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Physical silver as a safe-haven precious metal

Physical silver remains a viable investment, particularly to investors seeking safe-haven assets at times of uncertainties. Here are some tips on how to invest in silver.

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Over the years, physical silver has become very attractive to investors. The value of silver as a legal tender has diminished. However, it is still a viable investment today and in the future. It remains to float investors’ boat despite low demand and high volatility. 

This is especially the case among those who see value in investing in silver stocks, bullion coins or numismatic coins. Silver coins, for instance, can be used to fund Individual Retirement Accounts (IRA) investments in the United States. In the state of Utah, it can be as good as cash, the New York Times reported. Take a look at some experts’ advice on silver investing.

Choose physical silver over paper silver.

Silver prices depend on the price of physical silver and of paper silver, according to BullionStar. Physical silver refers to the “actual metal,” which you can store in value. Paper silver refers to securities such as exchange-traded funds (ETFs), futures, and futures-based mutual funds. Their value rises and falls depending on the spot price of silver.

The actual supply of silver is only equivalent to 1.3 million ounces per day. There’s a mismatch between this and silver’s daily trading which currently stands at 1.1 billion ounces. Bullion Star noted that eventually, this supply deficit will drive prices up as investors “try to redeem their shares in actual silver” or shift to investing in physical silver instead.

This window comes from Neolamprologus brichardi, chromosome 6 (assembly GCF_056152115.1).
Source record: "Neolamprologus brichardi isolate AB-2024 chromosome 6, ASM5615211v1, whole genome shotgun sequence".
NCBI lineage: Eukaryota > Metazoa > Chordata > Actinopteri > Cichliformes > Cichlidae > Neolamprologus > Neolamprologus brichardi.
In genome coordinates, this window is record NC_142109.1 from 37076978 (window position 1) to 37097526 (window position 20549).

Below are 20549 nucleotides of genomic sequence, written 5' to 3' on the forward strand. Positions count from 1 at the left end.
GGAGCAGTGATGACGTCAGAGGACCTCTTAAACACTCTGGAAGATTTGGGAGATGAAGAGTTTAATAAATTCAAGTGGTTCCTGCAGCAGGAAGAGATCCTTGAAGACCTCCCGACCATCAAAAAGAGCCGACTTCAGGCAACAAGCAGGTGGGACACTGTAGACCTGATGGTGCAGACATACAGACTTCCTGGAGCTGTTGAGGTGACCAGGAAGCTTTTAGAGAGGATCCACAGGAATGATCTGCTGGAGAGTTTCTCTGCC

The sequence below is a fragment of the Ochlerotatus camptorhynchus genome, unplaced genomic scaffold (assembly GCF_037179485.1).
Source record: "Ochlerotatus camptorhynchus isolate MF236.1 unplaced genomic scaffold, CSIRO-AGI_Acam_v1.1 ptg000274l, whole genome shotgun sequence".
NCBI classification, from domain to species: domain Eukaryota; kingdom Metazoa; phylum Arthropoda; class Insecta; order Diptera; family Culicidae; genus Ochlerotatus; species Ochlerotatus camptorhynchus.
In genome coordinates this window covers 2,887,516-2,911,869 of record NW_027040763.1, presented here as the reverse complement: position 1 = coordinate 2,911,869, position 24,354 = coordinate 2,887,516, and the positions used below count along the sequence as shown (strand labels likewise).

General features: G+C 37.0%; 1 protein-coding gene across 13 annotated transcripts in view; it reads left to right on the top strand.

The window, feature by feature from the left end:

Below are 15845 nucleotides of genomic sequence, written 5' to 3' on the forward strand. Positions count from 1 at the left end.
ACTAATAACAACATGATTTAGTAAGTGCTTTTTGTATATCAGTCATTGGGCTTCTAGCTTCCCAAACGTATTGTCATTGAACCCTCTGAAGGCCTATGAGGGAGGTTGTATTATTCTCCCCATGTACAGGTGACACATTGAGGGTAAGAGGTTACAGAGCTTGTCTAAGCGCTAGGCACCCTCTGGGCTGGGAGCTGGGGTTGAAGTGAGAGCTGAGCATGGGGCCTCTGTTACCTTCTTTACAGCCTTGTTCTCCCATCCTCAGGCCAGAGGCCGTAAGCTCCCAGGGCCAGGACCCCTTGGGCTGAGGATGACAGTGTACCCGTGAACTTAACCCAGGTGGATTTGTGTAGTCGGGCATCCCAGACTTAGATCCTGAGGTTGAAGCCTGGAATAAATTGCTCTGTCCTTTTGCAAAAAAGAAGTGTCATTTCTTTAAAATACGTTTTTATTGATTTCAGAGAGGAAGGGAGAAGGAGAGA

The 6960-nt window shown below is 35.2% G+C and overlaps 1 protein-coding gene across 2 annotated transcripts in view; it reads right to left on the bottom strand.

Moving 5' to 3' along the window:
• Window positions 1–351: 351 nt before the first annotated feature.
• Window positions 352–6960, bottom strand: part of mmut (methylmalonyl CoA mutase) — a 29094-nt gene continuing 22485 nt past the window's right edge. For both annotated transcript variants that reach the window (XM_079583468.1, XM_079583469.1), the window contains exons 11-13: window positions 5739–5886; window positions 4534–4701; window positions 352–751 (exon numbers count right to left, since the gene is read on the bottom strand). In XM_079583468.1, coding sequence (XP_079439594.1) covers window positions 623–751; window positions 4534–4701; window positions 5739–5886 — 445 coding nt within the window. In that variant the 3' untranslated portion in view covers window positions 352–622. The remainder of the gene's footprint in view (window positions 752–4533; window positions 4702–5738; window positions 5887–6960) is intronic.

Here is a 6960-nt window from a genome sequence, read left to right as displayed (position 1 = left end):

“Supply inevitably tightens, sending silver prices through the roof. This means the end of paper silver, but a bright, bright future for physical silver,” the website explained. “This is the primary reason why you should buy the asset that can be delivered to you, and not its derivatives. An ETF will never serve as currency in the way silver does.”

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Follow the “three percent” rule.

Marotta Wealth Management president David John Marotta has a varying perception when it comes to holding silver, which he elaborated on in a Forbes article titled “Limit Your Investment in Gold and Silver to Less Than 3% of your Portfolio.”

Marotta doesn’t see the point in investing in gold or silver. Investments, for him, should create value and make one’s money work hard for him or her. Something that’s quite impossible, for example, with gold. Gold has a “low expected return (about inflation).” Aside from that, the yellow precious metal has “high volatility (much higher than the stock market), and terrible tax treatment at 28 percent capital gains tax.” Thus, he unequivocally advises clients to keep their optimum asset allocation to gold at zero percent.

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Marotta quotes Warren Buffett who sold his silver coins. (Source)

However, Marotta knew clients won’t always agree with him. So, he requests them to maintain their investments in physical gold and silver to no more than 3 percent of their portfolio. He goes on to quote the great Warren Buffett, who once stocked up on 129.7 million ounces silver coins way back in 1998 for Berkshire Hathaway, only to sell them afterward.